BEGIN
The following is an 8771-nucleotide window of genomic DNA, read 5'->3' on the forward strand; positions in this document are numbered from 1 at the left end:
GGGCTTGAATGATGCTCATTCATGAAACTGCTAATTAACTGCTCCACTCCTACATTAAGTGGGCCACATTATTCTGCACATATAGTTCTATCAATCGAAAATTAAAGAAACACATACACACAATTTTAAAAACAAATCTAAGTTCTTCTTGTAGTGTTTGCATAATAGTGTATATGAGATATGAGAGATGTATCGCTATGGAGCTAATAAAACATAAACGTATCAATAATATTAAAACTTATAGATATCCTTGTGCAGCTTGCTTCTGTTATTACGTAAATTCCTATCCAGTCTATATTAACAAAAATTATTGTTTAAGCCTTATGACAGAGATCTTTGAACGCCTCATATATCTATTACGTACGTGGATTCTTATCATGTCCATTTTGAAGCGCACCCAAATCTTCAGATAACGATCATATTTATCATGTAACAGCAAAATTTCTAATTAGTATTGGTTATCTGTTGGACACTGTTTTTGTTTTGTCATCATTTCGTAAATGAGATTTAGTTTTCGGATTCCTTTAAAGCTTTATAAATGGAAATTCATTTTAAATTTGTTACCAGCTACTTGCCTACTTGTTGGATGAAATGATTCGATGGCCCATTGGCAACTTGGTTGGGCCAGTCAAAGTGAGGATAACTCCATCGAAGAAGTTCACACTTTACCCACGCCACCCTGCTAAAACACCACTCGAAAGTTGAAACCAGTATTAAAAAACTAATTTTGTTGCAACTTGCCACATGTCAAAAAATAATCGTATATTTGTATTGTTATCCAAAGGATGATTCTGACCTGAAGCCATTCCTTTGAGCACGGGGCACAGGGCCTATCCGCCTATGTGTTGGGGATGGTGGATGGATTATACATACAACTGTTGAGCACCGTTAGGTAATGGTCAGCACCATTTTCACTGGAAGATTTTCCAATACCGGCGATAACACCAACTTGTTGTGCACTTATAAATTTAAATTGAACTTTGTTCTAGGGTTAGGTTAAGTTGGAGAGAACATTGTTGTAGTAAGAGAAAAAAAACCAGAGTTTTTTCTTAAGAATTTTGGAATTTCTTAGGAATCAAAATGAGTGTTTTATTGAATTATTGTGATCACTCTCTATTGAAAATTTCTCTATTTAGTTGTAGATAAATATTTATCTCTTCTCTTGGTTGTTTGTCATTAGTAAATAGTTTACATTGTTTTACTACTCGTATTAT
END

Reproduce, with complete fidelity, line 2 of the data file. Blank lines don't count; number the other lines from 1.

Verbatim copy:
GGGCTTGAATGATGCTCATTCATGAAACTGCTAATTAACTGCTCCACTCCTACATTAAGTGGGCCACATTATTCTGCACATATAGTTCTATCAATCGAAAATTAAAGAAACACATACACACAATTTTAAAAACAAATCTAAGTTCTTCTTGTAGTGTTTGCATAATAGTGTATATGAGATATGAGAGATGTATCGCTATGGAGCTAATAAAACATAAACGTATCAATAATATTAAAACTTATAGATATCCTTGTGCAGCTTGCTTCTGTTATTACGTAAATTCCTATCCAGTCTATATTAACAAAAATTATTGTTTAAGCCTTATGACAGAGATCTTTGAACGCCTCATATATCTATTACGTACGTGGATTCTTATCATGTCCATTTTGAAGCGCACCCAAATCTTCAGATAACGATCATATTTATCATGTAACAGCAAAATTTCTAATTAGTATTGGTTATCTGTTGGACACTGTTTTTGTTTTGTCATCATTTCGTAAATGAGATTTAGTTTTCGGATTCCTTTAAAGCTTTATAAATGGAAATTCATTTTAAATTTGTTACCAGCTACTTGCCTACTTGTTGGATGAAATGATTCGATGGCCCATTGGCAACTTGGTTGGGCCAGTCAAAGTGAGGATAACTCCATCGAAGAAGTTCACACTTTACCCACGCCACCCTGCTAAAACACCACTCGAAAGTTGAAACCAGTATTAAAAAACTAATTTTGTTGCAACTTGCCACATGTCAAAAAATAATCGTATATTTGTATTGTTATCCAAAGGATGATTCTGACCTGAAGCCATTCCTTTGAGCACGGGGCACAGGGCCTATCCGCCTATGTGTTGGGGATGGTGGATGGATTATACATACAACTGTTGAGCACCGTTAGGTAATGGTCAGCACCATTTTCACTGGAAGATTTTCCAATACCGGCGATAACACCAACTTGTTGTGCACTTATAAATTTAAATTGAACTTTGTTCTAGGGTTAGGTTAAGTTGGAGAGAACATTGTTGTAGTAAGAGAAAAAAAACCAGAGTTTTTTCTTAAGAATTTTGGAATTTCTTAGGAATCAAAATGAGTGTTTTATTGAATTATTGTGATCACTCTCTATTGAAAATTTCTCTATTTAGTTGTAGATAAATATTTATCTCTTCTCTTGGTTGTTTGTCATTAGTAAATAGTTTACATTGTTTTACTACTCGTATTAT